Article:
BARRINGTON, Ill. (WLS) -- Hundreds of police, fire, SWAT and sniper teams converged on Barrington High School Friday morning. But this was no emergency.
In fact, it was an intense drill so school officials and students would know what to do if it was the real thing.
"We certainly want to make sure we're prepared in the Barrington community for the unthinkable," said Superintendent Brian Harris, Barrington school district.
The exercise is the first of its kind and was held during the school's spring break.
It was organized by the police and fire departments in the northwest suburb to test the preparedness of local law enforcement officers.
"It's critical because we see and learn things that we could not learn without doing a full-scale drill," said Chief David Dorn, Barrington Police Department.
The drill involved three shooters inside the building, where as many as 3,500 students, teachers and staff are every day.
Wounded students and teachers, wearing fake blood, were portrayed by staffers who volunteered.
Emergency responders tracked down the gunmen, simulated a hostage situation and fine-tuned tended to the injured faster.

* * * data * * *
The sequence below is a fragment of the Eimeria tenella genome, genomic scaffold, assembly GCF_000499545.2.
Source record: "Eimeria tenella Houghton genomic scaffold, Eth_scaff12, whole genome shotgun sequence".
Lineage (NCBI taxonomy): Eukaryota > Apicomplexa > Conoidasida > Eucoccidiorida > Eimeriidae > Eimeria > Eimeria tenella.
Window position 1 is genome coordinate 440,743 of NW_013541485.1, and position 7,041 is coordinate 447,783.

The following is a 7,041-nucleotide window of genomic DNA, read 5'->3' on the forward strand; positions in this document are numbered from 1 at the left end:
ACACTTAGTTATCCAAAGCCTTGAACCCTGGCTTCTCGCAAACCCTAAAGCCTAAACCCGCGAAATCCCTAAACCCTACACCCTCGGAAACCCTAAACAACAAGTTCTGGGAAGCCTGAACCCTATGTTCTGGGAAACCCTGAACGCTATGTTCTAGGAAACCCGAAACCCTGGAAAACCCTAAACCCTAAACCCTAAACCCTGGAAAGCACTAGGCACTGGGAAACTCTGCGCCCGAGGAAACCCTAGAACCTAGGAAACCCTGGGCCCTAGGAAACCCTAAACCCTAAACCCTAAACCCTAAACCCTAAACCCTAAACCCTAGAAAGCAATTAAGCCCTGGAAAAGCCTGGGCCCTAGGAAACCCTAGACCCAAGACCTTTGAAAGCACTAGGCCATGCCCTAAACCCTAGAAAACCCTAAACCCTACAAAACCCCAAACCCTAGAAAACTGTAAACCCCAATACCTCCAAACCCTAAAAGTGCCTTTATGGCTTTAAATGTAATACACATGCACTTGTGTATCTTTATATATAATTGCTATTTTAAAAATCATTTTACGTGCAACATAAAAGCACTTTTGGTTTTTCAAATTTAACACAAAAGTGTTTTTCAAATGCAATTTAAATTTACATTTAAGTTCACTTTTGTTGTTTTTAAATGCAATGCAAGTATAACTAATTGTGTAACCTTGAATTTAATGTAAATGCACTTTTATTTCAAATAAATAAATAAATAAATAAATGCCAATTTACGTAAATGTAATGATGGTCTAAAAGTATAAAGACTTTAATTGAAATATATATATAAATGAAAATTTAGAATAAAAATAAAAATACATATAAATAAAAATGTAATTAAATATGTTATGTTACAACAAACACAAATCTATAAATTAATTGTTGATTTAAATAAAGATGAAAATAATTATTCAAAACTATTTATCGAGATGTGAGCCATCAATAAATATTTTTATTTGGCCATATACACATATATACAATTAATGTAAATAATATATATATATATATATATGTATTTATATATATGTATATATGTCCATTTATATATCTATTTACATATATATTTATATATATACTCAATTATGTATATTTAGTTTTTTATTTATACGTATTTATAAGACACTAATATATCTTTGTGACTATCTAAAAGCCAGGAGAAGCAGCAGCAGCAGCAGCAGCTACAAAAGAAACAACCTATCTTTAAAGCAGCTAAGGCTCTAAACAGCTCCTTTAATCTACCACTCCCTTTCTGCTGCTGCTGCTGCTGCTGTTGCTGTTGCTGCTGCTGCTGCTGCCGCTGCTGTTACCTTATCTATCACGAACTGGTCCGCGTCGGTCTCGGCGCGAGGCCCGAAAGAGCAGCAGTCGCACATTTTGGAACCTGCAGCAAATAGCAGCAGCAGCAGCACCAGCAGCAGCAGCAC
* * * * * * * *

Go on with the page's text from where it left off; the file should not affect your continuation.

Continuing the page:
School administrators also tested out a new smartphone app called CrisisGo. It allows school officials to quickly communicate with first responders during an emergency.
"The ability to share more information, multimedia type information back out to people," said Jim Spicuzza, CrisisGo.
In the wake of mass shooting from Columbine to Sandy Hook , schools are developing new and innovative ways to prepare for tragedy like today's life-like drill, which was an eye-opening experience for history and English teacher Kathe Keller.
"That made me think about my own ability to be ready," Keller said.
Authorities plan to analyze the drill and refine their plan.